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My IC is adamant in her assertion that I should devote more of my time and energy to writing. Not just more of this frivolous nonsense, but more serious stuff like fiction short stories and novels. And I think she may be right. I enjoy writing fiction. In fact, I have started several novels but have finished none. Perhaps I should attempt to finish a novel or six. Maybe the one in which Fletcher Kneeblood (I’ll have to change his name, though, as it just doesn’t fit the character) is involved in responding to a plot to extort the U.S. into issuing a formal apology to the world for using nuclear weapons on Hiroshima and Nagasaki. I rather enjoyed the research I did in preparation for writing that one. As part of my research, I delved into how South Africa became the only nuclear-weapons-capable country to renounce and disable its nuclear arsenal. Does anyone else remember that? And I enjoyed writing an alternate beginning for the novel (parts of which I used in a later draft), in which the unsympathetic protagonist slept with a prostitute in a French motel, then flew Icelandair home to his girlfriend in the U.S., with a stop in Reykjavik. While on the plane, the guy hooks up with an Icelandic writer who had been in Paris tending to her dying ex-husband. I learned that Icelandair was formed in 1937; what a surprise that was (to me)!

Another just-barely-started novel, also a nuclear thriller, includes a scene in which the leaders of Canada and Mexico meet secretly to discuss how to protect themselves from the lunatic occupying the White House. During the meeting, they reveal to one another that their countries have secretly developed nuclear weapons capabilities. Their conversation continues, culminating in their interest in establishing a mutual defense agreement between their countries, China, Russia, and India.

One of those two novels, I do not recall which, includes a scene in which the voice of a Mexican mother in Nuevo Laredo, speaking by phone to her son who is in New York City, is suddenly cut off. The reason, I reveal shortly thereafter, is that a nuclear device utterly destroys both Laredo and Nuevo Laredo. That blast was a warning of what was to come.

I prefer writing that reveals characters’ personalities through their actions and words, rather than telling the reader about the characters. That takes more time than the simpler, more straightforward telling; but it’s much more interesting to the reader and it engages the reader more.  But one of the problem with my writing is my philosophy that says “why limit yourself to ten words when you can say the same thing with fifty?” Another problem is that I get bored quickly and easily. Though I love to write, my love affair falls apart when I have to stick to a single story for any length of time. So I wander. And I lose interest and move on, leaving the corpses of unfinished novels strewn behind me. There are other problems, too. But I may return to that passion anyway. I have nothing to lose and much to gain (if ever I actually finish something). Maybe I should finish up a few dozen of my hundreds of short stories, first. Most of them will require only the completion of a story arc and some polishing. We shall see. Time will tell, as it always does.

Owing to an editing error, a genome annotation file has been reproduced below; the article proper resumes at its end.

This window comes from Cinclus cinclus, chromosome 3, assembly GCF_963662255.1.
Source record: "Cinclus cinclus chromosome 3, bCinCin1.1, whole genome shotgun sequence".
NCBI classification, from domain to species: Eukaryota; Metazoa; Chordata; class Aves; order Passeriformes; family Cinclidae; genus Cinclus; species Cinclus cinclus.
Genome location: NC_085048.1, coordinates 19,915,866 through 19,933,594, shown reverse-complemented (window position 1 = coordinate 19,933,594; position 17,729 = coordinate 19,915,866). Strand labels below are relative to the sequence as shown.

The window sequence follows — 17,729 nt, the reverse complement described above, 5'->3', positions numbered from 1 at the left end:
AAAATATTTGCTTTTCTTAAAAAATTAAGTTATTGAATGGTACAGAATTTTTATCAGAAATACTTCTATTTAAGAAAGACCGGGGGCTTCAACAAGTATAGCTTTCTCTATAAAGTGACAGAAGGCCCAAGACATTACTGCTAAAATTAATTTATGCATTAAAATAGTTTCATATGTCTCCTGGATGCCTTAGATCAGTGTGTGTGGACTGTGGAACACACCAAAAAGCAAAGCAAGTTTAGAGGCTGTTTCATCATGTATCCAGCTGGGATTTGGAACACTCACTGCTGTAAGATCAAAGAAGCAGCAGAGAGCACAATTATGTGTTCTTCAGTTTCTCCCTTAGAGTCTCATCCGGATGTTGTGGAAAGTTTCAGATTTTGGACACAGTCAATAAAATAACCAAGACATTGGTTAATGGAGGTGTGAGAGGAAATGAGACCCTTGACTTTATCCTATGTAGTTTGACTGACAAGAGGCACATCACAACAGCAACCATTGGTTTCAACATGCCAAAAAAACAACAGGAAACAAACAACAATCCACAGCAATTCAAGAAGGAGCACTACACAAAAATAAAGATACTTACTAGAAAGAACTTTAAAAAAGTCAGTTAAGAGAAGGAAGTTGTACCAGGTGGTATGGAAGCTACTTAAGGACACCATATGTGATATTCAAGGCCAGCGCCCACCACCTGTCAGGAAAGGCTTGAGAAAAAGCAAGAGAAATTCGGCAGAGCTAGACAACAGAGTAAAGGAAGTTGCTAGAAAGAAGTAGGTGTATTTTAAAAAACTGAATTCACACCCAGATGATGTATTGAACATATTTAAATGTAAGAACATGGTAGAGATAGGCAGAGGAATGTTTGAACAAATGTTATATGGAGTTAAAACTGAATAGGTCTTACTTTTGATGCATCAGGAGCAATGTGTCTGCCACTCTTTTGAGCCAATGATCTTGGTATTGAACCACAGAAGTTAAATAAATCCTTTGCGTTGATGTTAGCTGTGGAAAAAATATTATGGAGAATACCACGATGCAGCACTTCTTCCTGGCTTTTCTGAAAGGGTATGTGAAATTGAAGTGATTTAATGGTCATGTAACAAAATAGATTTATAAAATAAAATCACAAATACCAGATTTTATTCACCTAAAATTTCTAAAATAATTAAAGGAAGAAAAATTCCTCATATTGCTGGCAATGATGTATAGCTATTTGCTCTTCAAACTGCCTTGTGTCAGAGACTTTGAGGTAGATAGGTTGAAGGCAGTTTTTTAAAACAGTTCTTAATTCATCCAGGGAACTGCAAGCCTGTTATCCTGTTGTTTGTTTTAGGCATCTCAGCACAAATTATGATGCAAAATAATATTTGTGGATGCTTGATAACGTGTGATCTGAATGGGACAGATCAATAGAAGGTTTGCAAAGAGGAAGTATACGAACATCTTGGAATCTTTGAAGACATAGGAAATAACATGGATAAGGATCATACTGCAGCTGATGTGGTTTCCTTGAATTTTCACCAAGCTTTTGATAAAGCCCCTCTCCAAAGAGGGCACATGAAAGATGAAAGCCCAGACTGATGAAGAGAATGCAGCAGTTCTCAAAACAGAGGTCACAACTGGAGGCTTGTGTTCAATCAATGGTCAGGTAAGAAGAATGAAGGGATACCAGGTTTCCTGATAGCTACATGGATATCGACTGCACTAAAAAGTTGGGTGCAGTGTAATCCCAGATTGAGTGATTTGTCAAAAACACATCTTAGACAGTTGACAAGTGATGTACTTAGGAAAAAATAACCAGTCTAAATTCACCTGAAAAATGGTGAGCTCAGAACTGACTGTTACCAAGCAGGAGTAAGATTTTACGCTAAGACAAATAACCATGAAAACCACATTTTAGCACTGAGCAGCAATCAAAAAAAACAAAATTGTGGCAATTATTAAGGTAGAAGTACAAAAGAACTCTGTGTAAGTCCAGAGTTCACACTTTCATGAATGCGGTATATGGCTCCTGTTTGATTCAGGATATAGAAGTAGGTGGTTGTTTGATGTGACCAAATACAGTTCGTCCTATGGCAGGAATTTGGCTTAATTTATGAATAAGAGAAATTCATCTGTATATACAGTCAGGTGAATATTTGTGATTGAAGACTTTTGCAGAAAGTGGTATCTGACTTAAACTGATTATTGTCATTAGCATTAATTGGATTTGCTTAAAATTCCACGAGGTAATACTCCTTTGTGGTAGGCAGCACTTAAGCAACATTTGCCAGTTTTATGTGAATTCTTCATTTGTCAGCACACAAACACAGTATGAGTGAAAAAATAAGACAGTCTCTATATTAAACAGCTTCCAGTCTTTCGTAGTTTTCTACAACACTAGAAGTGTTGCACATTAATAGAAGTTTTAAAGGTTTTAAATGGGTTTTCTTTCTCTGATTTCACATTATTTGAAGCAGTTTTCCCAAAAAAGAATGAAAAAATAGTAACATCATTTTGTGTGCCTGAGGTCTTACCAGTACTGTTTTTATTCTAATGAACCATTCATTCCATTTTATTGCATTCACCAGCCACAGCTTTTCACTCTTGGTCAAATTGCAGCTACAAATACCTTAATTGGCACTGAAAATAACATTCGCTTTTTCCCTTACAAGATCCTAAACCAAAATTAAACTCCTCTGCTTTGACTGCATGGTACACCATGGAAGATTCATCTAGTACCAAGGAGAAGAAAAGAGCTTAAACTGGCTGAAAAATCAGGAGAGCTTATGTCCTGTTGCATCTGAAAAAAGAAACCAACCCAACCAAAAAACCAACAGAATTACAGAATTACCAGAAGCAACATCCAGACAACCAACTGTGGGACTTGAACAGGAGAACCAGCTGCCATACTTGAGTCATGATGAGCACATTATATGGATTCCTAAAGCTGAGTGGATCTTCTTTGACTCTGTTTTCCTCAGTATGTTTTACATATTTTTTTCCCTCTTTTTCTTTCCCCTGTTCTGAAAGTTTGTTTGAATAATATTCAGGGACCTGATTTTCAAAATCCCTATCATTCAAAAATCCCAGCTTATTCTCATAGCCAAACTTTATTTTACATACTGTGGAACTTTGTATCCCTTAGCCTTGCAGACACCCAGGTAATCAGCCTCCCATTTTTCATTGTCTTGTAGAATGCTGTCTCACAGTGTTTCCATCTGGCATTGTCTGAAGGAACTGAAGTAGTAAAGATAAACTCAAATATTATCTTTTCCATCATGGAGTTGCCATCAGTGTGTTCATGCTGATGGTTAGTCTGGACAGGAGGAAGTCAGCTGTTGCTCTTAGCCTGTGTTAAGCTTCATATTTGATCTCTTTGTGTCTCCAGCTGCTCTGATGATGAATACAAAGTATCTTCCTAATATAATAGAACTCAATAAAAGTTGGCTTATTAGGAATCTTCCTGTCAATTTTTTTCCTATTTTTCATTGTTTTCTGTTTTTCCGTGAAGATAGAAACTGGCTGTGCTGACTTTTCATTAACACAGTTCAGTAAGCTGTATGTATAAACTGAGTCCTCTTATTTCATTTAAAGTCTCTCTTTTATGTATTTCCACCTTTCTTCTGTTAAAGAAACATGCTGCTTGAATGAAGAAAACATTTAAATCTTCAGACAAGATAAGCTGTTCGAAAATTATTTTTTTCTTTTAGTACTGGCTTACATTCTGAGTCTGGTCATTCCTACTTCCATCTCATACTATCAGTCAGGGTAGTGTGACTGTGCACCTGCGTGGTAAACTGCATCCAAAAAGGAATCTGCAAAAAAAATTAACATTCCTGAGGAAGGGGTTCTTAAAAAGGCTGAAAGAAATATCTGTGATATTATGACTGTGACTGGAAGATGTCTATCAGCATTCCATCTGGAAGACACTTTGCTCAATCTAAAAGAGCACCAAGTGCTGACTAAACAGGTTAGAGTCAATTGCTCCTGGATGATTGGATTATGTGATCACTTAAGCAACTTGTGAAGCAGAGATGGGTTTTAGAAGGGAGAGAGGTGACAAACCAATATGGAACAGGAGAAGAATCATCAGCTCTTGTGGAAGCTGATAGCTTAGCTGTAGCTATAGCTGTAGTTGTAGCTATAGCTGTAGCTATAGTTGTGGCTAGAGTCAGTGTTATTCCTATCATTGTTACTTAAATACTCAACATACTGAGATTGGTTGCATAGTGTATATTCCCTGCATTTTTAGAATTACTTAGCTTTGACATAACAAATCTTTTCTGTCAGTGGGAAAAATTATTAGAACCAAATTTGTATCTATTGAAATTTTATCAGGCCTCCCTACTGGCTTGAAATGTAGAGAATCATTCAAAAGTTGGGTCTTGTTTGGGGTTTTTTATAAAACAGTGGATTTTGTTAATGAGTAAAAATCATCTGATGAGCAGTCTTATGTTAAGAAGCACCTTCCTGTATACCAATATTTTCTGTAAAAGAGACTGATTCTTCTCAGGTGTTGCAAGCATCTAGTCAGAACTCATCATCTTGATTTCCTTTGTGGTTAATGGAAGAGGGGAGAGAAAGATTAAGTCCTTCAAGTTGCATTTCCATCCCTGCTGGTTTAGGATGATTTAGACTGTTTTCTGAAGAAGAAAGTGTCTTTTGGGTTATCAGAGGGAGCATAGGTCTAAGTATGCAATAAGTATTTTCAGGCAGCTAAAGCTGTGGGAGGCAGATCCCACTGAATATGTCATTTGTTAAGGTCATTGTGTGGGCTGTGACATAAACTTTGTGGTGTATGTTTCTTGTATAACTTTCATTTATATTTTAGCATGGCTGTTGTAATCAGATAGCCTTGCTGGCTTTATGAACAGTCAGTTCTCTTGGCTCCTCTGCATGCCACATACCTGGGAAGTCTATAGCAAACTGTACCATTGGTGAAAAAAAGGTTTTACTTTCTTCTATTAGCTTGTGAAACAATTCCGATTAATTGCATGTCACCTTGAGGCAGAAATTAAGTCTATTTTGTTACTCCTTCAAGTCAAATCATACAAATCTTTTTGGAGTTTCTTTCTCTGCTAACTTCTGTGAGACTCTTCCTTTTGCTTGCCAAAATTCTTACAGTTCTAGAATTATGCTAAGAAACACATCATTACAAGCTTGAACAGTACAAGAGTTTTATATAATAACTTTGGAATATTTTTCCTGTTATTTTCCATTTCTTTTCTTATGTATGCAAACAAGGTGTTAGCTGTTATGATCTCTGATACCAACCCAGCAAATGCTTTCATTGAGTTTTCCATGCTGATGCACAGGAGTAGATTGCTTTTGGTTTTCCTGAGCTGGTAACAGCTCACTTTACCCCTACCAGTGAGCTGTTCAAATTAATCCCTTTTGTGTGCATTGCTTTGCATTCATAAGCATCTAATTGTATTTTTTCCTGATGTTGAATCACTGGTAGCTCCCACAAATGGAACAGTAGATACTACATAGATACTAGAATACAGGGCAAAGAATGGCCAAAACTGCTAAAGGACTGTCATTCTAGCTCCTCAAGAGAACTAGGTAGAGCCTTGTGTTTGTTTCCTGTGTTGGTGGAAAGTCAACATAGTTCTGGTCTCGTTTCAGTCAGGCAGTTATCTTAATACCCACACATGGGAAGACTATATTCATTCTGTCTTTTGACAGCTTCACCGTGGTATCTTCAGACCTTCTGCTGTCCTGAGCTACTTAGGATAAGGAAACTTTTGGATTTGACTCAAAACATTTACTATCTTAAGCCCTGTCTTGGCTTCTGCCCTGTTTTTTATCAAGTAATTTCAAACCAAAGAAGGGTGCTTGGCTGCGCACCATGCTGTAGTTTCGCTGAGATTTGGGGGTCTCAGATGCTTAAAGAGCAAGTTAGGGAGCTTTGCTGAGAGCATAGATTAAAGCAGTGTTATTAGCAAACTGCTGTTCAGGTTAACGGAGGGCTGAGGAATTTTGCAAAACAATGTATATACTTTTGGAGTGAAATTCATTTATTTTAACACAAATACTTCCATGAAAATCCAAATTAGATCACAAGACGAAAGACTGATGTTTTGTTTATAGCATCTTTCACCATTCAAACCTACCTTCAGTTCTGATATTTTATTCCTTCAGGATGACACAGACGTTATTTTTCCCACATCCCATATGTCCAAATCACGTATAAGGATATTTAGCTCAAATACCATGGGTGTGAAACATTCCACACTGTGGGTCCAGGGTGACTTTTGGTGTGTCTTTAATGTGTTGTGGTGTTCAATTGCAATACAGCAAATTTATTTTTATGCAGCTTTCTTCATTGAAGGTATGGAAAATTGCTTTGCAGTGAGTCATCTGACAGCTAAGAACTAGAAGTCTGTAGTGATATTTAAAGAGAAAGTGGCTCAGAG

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Thank you to those few blog followers who responded to my plea that you reveal yourselves to me and tell me why you follow this blog. I will try not to disappoint you in future blog posts. This one, I realize, may do just that, though. Forgive me. Sometimes I have to immerse myself in silliness just to get through emotional rough patches.

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Thus ends my mindless rambling for the day. I hope the world gets better with every passing hour.

About John Swinburn

"Love not what you are but what you may become."― Miguel de Cervantes
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Please talk to me about what I've written. I get lonely when I'm the only one saying anything.